Nobody enjoys playing defense — it always seems more entertaining to score. For those on the receiving end of patent litigation, offensive options are generally limited. Even by name, you are the defendant. The old adage is oft repeated: the best defense is a good offense, but what does that look like for a patent infringement defendant? Attacking infringement theories, claim construction, even validity challenges are all defensive in nature, and until recently the idea of obtaining sanctions against a plaintiff was largely unrealistic except in the most exceptional of cases. But 2012 might have improved the arsenal for patent litigation defendants. In a string of cases, the Federal Circuit gave new teeth to both Rule 11 and § 285 as means for securing sanction awards against patent holders who assert unreasonable or unfounded claims of infringement. The string culminated in the widely reported Raylon case where the Federal Circuit actually reversed the district court’s refusal to award sanctions based on the unreasonableness of the plaintiff’s claim construction positions. Before Raylon and less reported came a series of similar cases, almost enough to suggest a trend. In Highmark Inc. v. Allcare Health Management Sys. Inc., 687 F.3d 1300 (2012), the Federal Circuit affirmed an award of § 285 sanctions based on the patentee’s proffered claim construction positions. InMarcTec LLC v. Johnson & Johnson, 664 F.3d 907 (Fed. Cir. 2012), the Federal Circuit affirmed an award of § 285 sanctions where the patentee’s proposed claim construction ignored the specification and prosecution history. Similarly, in Eon-Net LP et al. v. Flagstar Bancorp, 653 F.3d 1314 (Fed. Cir. 2011), the Federal Circuit held that Eon-Net’s unreasonable claim construction positions supported the conclusion that Eon-Net pursued objectively baseless infringement claims, and affirmed sanctions under both § 285 and Rule 11.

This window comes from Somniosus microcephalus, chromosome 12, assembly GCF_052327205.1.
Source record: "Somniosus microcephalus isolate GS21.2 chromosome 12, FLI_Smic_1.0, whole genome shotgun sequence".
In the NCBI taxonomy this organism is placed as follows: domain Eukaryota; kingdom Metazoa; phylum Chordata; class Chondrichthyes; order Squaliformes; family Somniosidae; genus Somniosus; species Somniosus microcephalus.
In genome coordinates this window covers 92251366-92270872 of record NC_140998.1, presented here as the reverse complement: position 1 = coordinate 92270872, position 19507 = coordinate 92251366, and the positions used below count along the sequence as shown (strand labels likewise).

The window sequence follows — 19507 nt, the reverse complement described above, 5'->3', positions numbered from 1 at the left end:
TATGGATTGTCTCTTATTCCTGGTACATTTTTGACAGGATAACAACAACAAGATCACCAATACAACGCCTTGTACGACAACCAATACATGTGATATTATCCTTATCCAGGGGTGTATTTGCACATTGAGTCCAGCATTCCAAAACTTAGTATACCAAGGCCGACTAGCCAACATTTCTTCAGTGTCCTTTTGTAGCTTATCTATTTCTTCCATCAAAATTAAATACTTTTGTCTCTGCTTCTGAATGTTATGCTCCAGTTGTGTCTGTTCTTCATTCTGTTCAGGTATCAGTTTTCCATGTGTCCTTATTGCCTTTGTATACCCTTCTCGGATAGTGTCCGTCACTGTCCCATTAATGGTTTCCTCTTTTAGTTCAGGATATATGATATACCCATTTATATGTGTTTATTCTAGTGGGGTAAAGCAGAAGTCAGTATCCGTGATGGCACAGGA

Beyond a patentee taking bad claim construction positions, one of the overriding themes of these cases is that the defendant needs to recognize the dispositive issues as quickly as possible and consistently put the plaintiff on notice of the deficiencies in their claim. Put another way, if you want to deploy § 285 and Rule 11 with the greatest probability of success, begin laying the groundwork early. A recent Rule 11 case out of the N.D. Illinois gives a solid example of this groundwork (see Smart Options, LLC v. Jump Rope, Inc.). In that case, the defendant sent the plaintiff a draft Rule 11 motion very early in the case and requested dismissal based on very specific non-infringement positions. After the plaintiff refused dismissal, defendant pursued and obtained summary judgment on the precise issue set forth in the draft Rule 11 motion. Then, the defendant filed the real thing, and the motion was granted. This is a great example of an early set up and execution on an offensive-minded defense strategy.